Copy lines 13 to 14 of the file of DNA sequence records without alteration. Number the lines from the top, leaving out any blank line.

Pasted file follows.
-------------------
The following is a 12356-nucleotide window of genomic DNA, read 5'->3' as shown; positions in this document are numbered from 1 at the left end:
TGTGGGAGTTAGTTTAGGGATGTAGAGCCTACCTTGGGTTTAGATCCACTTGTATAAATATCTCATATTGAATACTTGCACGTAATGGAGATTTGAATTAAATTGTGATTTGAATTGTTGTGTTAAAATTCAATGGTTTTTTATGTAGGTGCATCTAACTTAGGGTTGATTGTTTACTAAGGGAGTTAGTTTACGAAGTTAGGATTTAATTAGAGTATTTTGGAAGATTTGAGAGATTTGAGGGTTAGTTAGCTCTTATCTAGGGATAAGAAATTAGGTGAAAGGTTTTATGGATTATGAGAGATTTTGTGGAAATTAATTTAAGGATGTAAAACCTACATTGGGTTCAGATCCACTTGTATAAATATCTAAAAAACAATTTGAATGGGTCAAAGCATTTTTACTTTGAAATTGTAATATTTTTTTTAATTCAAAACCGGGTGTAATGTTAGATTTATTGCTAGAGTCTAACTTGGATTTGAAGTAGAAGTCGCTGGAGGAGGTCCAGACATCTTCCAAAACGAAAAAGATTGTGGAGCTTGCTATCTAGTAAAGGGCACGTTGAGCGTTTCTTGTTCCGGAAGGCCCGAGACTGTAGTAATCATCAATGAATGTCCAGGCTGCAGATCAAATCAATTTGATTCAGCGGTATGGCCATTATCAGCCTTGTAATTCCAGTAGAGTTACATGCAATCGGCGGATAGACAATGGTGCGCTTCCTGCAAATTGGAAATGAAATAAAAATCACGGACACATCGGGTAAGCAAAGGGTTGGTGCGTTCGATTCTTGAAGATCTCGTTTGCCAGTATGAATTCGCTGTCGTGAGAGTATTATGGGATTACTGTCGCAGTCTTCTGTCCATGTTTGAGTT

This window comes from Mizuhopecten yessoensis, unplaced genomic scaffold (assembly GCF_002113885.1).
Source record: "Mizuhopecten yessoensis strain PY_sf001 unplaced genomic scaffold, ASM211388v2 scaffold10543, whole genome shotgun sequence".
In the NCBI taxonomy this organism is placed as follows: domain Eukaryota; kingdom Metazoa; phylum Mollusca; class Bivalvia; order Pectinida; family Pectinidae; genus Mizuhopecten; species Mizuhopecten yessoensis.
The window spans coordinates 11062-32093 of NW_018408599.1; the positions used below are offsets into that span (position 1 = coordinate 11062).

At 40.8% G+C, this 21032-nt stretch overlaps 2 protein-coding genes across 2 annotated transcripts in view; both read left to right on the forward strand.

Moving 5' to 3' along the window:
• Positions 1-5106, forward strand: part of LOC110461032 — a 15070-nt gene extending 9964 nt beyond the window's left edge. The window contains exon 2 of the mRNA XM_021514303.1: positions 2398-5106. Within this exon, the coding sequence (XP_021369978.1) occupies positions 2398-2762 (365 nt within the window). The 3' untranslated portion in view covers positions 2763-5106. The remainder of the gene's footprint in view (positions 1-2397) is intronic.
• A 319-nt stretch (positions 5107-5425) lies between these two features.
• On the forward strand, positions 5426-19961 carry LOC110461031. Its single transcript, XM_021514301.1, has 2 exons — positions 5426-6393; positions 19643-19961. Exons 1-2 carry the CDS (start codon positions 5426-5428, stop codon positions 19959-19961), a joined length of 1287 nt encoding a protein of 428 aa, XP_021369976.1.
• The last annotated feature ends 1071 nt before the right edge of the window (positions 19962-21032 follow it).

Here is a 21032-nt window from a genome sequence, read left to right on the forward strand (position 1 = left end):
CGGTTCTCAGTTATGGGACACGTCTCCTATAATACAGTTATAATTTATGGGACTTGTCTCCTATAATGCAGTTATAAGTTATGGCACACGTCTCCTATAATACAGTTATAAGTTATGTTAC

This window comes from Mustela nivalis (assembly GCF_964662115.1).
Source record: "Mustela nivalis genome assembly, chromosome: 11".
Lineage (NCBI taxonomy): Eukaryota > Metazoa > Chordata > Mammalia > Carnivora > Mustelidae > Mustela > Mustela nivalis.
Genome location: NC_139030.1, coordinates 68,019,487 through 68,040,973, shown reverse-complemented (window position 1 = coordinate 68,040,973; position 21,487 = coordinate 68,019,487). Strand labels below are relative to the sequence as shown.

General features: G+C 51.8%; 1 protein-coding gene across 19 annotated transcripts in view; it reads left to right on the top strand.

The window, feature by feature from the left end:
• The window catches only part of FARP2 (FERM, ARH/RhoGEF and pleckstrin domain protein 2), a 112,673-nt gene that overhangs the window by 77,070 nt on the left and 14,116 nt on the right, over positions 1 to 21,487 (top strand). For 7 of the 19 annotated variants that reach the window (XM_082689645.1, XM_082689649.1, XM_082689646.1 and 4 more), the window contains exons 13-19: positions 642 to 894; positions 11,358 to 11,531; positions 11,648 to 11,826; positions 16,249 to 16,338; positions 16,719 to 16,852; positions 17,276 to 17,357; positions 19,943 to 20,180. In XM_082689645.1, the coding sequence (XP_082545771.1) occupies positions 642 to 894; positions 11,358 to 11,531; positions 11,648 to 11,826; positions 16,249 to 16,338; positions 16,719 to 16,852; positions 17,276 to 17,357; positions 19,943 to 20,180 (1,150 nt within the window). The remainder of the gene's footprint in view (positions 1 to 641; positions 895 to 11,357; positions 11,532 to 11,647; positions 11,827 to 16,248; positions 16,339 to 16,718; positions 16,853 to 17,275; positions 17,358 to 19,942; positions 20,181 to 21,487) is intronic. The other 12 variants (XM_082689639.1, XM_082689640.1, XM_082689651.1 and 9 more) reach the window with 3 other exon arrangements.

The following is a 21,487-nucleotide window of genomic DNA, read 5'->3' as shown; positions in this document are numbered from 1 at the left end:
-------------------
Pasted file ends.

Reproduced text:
Here is a 21032-nt window from a genome sequence, read left to right on the forward strand (position 1 = left end):
CGGTTCTCAGTTATGGGACACGTCTCCTATAATACAGTTATAATTTATGGGACTTGTCTCCTATAATGCAGTTATAAGTTATGGCACACGTCTCCTATAATACAGTTATAAGTTATGTTAC